MReport November 2020

TheMReport — News and strategies for the evolving mortgage marketplace.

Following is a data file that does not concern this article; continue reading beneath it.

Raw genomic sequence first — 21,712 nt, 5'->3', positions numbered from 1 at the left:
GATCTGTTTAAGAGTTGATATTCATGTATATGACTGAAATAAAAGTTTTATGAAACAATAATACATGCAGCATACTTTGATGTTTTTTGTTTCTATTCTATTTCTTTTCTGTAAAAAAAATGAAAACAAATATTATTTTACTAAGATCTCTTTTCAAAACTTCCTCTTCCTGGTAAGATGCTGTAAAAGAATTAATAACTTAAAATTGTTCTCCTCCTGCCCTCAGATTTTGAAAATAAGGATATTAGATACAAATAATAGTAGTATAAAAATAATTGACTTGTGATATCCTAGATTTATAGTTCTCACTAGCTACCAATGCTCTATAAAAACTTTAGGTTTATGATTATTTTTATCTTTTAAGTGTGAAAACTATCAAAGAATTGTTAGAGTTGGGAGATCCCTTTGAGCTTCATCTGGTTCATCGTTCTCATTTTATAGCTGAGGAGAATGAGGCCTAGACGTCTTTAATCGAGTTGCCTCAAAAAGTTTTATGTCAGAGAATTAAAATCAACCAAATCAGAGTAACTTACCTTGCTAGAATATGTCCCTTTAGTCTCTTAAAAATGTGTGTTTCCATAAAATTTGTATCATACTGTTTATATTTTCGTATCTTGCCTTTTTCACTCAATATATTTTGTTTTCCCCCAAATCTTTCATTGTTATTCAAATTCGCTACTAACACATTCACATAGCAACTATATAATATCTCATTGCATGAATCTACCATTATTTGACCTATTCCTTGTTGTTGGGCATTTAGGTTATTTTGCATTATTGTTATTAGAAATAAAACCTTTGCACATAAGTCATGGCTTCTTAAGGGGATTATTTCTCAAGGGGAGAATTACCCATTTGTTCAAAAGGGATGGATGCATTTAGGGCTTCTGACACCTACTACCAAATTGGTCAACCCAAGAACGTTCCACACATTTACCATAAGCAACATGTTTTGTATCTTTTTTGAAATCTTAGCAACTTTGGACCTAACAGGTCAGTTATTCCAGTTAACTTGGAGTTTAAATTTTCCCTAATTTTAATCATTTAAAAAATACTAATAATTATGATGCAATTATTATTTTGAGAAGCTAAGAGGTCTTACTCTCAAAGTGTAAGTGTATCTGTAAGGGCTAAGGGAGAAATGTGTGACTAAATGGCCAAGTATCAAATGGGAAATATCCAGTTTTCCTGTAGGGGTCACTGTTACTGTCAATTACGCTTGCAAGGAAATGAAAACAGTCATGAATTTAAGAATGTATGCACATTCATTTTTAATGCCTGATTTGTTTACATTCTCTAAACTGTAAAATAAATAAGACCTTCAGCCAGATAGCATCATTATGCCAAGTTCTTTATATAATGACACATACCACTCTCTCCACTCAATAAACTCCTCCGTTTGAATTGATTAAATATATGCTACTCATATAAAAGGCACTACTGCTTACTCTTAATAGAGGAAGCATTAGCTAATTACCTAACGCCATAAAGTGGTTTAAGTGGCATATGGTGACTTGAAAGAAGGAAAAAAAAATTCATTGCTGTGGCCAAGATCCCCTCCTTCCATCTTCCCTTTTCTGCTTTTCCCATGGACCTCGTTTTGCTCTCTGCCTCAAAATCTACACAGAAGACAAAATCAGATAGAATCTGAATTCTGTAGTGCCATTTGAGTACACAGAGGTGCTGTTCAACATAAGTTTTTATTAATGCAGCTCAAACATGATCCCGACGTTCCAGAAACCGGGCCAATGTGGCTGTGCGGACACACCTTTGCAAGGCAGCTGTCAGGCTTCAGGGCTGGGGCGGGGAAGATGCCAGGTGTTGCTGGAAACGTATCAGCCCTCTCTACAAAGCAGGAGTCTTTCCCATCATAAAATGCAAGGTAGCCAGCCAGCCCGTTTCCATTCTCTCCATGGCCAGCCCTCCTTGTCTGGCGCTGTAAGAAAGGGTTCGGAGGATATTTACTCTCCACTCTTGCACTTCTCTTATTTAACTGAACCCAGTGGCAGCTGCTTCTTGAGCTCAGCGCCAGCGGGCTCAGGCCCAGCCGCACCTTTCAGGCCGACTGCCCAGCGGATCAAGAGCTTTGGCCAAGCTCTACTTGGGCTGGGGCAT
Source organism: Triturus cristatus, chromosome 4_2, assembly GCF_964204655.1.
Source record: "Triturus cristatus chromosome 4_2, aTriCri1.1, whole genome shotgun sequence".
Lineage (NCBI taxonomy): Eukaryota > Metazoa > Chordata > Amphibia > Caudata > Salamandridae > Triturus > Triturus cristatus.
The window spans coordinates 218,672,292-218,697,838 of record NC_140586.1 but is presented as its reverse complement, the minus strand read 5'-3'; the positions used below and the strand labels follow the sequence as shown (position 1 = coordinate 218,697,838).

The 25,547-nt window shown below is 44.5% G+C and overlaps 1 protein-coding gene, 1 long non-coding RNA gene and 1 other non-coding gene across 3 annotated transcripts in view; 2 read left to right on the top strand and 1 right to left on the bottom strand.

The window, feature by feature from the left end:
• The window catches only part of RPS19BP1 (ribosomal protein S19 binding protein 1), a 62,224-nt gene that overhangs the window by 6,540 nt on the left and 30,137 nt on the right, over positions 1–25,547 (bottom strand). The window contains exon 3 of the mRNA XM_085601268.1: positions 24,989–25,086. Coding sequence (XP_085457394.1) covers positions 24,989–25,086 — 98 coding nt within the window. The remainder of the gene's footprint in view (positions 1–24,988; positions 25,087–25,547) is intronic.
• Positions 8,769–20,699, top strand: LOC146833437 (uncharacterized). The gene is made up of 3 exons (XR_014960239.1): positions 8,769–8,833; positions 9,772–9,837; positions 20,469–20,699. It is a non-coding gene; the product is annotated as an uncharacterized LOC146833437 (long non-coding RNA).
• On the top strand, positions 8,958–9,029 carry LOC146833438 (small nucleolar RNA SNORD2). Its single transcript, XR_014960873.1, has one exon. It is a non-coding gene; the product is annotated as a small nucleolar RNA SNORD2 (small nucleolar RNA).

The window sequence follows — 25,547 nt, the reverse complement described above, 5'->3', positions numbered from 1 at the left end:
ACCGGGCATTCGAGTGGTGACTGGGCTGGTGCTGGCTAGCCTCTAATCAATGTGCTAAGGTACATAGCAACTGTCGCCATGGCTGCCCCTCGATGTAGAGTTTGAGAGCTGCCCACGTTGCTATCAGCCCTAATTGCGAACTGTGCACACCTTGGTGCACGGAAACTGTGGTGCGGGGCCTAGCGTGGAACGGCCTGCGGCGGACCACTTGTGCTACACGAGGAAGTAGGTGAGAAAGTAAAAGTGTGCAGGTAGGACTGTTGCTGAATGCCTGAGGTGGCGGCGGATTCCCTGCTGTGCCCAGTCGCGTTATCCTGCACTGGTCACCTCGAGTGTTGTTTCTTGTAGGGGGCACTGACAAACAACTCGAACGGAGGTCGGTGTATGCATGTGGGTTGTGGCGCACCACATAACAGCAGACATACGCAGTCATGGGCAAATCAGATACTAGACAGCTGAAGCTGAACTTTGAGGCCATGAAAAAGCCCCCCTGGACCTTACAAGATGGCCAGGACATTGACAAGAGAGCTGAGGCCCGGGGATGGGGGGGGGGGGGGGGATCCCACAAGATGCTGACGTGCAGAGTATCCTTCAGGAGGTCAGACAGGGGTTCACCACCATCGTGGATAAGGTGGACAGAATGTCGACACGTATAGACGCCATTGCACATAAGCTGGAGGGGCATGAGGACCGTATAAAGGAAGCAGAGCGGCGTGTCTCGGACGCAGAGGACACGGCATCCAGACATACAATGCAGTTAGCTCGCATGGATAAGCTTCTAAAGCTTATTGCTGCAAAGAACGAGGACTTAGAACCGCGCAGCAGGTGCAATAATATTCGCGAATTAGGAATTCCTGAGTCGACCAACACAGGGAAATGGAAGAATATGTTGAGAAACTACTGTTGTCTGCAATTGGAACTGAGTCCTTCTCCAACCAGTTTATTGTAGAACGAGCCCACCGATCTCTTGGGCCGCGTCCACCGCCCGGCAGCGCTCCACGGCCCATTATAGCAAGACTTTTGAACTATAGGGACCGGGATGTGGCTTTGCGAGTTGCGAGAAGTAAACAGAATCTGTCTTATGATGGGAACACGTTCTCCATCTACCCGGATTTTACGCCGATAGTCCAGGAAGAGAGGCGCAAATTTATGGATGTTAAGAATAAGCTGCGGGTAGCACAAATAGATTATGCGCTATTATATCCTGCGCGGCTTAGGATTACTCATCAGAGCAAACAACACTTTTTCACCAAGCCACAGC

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54 | M REPORT O R I G I NAT I O N S E R V I C I N G DATA G O V E R N M E N T S E C O N DA R Y M A R K E T THE LATEST DATA How Americans Are Converting Home Spaces into Workspaces Working remotely is becoming mainstream, but who is most likely to have a dedicated office space in their home? T he pandemic has com- pletely changed how many people can work across the country, and working from home is quickly becoming mainstream. According to a LendingTree sur- vey, 47% of those who responded to the survey claim they are now working remotely. The top three spaces for working from home were dedicated office spaces (42%), living rooms (19%), and bedrooms (18%). Eight percent of respondents said they used shared office space, while 7% of Americans worked from their kitchen tables. About 3% were using a guest room to work, 2% said they worked outside, and 2% worked elsewhere in their home. Homeowners are more likely than renters to work mostly in a dedicated office area than renters, who mainly worked in their liv- ing rooms. Among homeowners, 75% said they were satisfied with their work-from-home situation, in contrast with 44% of renters. Americans who are most likely to work remotely are "members of Generation X, men, Northeasterners, and those with an annual income of at least $100,000." Men were 60% more likely than women to have a dedicated office space in their homes and were more likely to be "completely satis- fied" with their work-from-home space. The survey also found that white Americans were more likely to have a dedicated office space. The findings show that 52% of white remote workers had a desig- nated office space compared to 27% of Black workers, 23% of Latinos, and 23% of Asian remote workers. While 50% of Gen Xers (ages 40 to 54) and 56% of baby boomers (ages 55 to 74) said they have a formal office area in their homes, 48% of millennials (ages 24 to 39) reported working from the living room, bedroom, or kitchen table. Over 25% of Gen Zers (ages 18 to 23) said they mostly worked from their bedrooms. Having the ability to work from home is leading some Americans to reconsider their living situation. According to the survey, 27% of those who responded claimed they were considering relocating to a new house or apartment within the next year while still staying local. Among those who said they were thinking about a change of scenery, 27% said they were looking to move into a place with a larger office space or kitchen.

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